“Sometimes a degree seems out of reach,” she says, “and sitting down with the enrollment team shows students how they can actually do this. We give them options on financial aid, review their transcripts, and give them information on class schedules. It makes a big difference. We really try to help students find their focus and career opportunities.”
This attention is especially useful for military veterans, who often come out of the service with multiple transcripts depending on where they’ve been deployed.
“We help prospective students figure out which units are transferable to the U of R,” Svenson says. “If students don’t have enough units for admission into the B.S. program, they can earn them through a preparatory program offered by the U of R School of Continuing Studies.”
The School of Business also raises awareness about its programming through partnerships, which currently total more than 400—including with community colleges, public agencies such as law enforcement and city government, and the U.S. Department of Veterans Affairs. These partnerships offer sizable tuition discounts to students, bringing a Redlands education into reach for those who may not otherwise have considered transferring to a private university.
Many of these partnerships are tailored to the needs of a specific group. For example, an agreement with Fullerton College enables students to attend classes on the Fullerton College campus and complete a School of Business undergraduate degree, as well as to enroll directly into the School’s MBA program. A partnership with Rockwell Collins Aerospace Systems (formerly United Technologies Corporation) brings U of R to its employees, with U of R professors traveling to the company’s sites in Riverside and San Diego to teach classes that employees attend after their shifts.
And School of Business students are not necessarily left out of all aspects of a traditional college experience. This year, six of U of R’s football players are earning their degrees at the School of Business. Villegas says, “When our coaches see a student who would be a great addition to the football team but may not fit the traditional model—they may be working or supporting a family—our coaches present them with the option of going to the School of Business.”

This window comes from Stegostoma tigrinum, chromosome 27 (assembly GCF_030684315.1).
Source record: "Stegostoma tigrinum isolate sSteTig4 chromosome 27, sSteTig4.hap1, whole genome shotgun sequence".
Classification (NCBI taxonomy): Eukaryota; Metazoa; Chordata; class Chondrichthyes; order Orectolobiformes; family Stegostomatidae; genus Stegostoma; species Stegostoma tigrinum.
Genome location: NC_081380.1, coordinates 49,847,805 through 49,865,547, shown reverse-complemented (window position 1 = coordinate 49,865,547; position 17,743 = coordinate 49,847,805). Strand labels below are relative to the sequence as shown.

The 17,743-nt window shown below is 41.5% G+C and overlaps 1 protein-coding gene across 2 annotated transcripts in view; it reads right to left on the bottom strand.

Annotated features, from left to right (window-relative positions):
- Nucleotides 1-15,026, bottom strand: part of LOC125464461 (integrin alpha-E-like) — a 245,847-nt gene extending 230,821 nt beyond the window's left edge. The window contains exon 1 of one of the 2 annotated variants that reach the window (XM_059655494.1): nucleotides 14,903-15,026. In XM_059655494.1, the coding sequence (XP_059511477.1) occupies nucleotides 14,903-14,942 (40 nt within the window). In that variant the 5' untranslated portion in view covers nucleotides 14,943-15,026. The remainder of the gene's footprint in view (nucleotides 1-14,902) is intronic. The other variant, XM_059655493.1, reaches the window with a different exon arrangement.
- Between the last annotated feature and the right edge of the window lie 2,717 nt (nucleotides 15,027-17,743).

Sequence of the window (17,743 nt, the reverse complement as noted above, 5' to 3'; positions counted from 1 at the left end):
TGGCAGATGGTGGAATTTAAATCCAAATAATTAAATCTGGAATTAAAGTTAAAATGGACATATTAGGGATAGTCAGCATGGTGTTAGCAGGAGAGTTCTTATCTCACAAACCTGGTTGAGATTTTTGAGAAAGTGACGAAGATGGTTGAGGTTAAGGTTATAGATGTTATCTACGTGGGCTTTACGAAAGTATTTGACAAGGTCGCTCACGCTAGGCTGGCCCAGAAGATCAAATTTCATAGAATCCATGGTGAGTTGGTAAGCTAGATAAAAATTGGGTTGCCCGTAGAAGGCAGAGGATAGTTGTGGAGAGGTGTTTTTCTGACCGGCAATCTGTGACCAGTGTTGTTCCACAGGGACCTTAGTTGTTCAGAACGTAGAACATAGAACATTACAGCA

Connecting students to campus life
A key aim of the University’s Transfer Student Success Team is to help transfer students integrate into campus life after admission. To do so, the team—which has now provided mentorship and guidance to 70 percent of the College’s transfer student population since its inception—offers one-on-one guidance, hosts get-togethers, provides resources, and circulates information through social media and a weekly newsletter called Transfermation.
“The goal is to make them feel like they’re part of the University of Redlands and the campus community,” Grcich says.
Brittny Sellick ’21 is a recipient of the Laura Dangermond Endowed Scholarship awarded specifically to students transferring into U of R from Crafton Hills College. She says that sense of community prioritized by the University and the city of Redlands drew her to the institution: “It feels like everyone knows everyone, and you’re never alone.”
While her transition has not been without challenges, Sellick says her transfer student orientation helped her form friendships that will last through her time at the University.
Donors have also enabled staff from Student Affairs and the College of Arts and Sciences to develop programs for the transfer student population. Lead funding from the Patricia & Christopher Weil Family Foundation created the Transfer Bridge Program, which provides incoming transfer students with important information before they begin classes.
A gift from Priscilla Blake Draper ’61 and the Draper Family Foundation helped launch the Transfer Peer Mentor program, in which two peer mentors serve as the first point of contact for new transfer students, helping to coordinate with faculty and advisors and sharing information on financial aid, academic success resources, social activities, and community service opportunities.
A Transfer Support desk at Hunsaker University Center now serves as a spot for students to become familiar with campus resources. The team also hosts events such as Transfer Student Orientation; a Pi Day Celebration; and the Bear Paw experience, an overnight stay in a U of R cabin. Arguello says students who participated in Bear Paw connected strongly and developed a lasting support system.
She confirms U of R’s efforts make a big difference and could not have come at a better time. “I don’t see the number of transfer students coming to U of R dwindling,” she says. “I only see it increasing.”
Learn more about University of Redlands transfer programs.